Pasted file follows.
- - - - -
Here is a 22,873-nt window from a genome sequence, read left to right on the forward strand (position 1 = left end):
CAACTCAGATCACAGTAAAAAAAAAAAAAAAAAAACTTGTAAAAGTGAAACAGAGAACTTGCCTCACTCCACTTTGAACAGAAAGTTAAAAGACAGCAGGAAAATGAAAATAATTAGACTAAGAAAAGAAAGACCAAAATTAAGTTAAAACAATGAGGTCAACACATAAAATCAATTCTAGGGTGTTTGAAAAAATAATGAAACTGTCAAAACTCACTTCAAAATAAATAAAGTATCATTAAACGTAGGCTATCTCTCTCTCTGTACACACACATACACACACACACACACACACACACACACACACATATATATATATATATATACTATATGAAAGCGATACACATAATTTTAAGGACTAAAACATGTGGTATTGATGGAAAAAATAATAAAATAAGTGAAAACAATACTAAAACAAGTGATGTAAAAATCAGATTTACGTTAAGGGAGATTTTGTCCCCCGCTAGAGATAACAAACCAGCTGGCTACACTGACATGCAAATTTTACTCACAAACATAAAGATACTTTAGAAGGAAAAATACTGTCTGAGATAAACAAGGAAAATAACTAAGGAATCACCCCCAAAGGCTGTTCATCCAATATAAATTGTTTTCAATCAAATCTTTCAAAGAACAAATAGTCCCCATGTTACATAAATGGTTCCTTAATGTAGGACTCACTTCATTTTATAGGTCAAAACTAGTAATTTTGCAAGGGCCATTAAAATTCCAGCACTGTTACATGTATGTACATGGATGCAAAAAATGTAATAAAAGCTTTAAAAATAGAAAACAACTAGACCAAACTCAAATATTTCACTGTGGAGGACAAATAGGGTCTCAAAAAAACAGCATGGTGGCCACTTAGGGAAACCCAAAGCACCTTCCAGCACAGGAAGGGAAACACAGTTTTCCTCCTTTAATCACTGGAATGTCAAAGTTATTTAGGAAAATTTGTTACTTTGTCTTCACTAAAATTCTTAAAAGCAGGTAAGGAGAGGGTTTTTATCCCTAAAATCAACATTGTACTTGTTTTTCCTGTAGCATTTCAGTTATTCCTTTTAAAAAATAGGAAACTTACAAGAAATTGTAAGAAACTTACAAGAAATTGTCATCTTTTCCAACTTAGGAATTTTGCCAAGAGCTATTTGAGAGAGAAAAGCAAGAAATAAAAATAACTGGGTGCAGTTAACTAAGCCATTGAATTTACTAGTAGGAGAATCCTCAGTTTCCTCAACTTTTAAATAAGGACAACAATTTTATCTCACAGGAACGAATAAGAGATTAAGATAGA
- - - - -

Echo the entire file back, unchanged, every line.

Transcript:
Here is a 22,873-nt window from a genome sequence, read left to right on the forward strand (position 1 = left end):
CAACTCAGATCACAGTAAAAAAAAAAAAAAAAAAACTTGTAAAAGTGAAACAGAGAACTTGCCTCACTCCACTTTGAACAGAAAGTTAAAAGACAGCAGGAAAATGAAAATAATTAGACTAAGAAAAGAAAGACCAAAATTAAGTTAAAACAATGAGGTCAACACATAAAATCAATTCTAGGGTGTTTGAAAAAATAATGAAACTGTCAAAACTCACTTCAAAATAAATAAAGTATCATTAAACGTAGGCTATCTCTCTCTCTGTACACACACATACACACACACACACACACACACACACACACACATATATATATATATATATACTATATGAAAGCGATACACATAATTTTAAGGACTAAAACATGTGGTATTGATGGAAAAAATAATAAAATAAGTGAAAACAATACTAAAACAAGTGATGTAAAAATCAGATTTACGTTAAGGGAGATTTTGTCCCCCGCTAGAGATAACAAACCAGCTGGCTACACTGACATGCAAATTTTACTCACAAACATAAAGATACTTTAGAAGGAAAAATACTGTCTGAGATAAACAAGGAAAATAACTAAGGAATCACCCCCAAAGGCTGTTCATCCAATATAAATTGTTTTCAATCAAATCTTTCAAAGAACAAATAGTCCCCATGTTACATAAATGGTTCCTTAATGTAGGACTCACTTCATTTTATAGGTCAAAACTAGTAATTTTGCAAGGGCCATTAAAATTCCAGCACTGTTACATGTATGTACATGGATGCAAAAAATGTAATAAAAGCTTTAAAAATAGAAAACAACTAGACCAAACTCAAATATTTCACTGTGGAGGACAAATAGGGTCTCAAAAAAACAGCATGGTGGCCACTTAGGGAAACCCAAAGCACCTTCCAGCACAGGAAGGGAAACACAGTTTTCCTCCTTTAATCACTGGAATGTCAAAGTTATTTAGGAAAATTTGTTACTTTGTCTTCACTAAAATTCTTAAAAGCAGGTAAGGAGAGGGTTTTTATCCCTAAAATCAACATTGTACTTGTTTTTCCTGTAGCATTTCAGTTATTCCTTTTAAAAAATAGGAAACTTACAAGAAATTGTAAGAAACTTACAAGAAATTGTCATCTTTTCCAACTTAGGAATTTTGCCAAGAGCTATTTGAGAGAGAAAAGCAAGAAATAAAAATAACTGGGTGCAGTTAACTAAGCCATTGAATTTACTAGTAGGAGAATCCTCAGTTTCCTCAACTTTTAAATAAGGACAACAATTTTATCTCACAGGAACGAATAAGAGATTAAGATAGA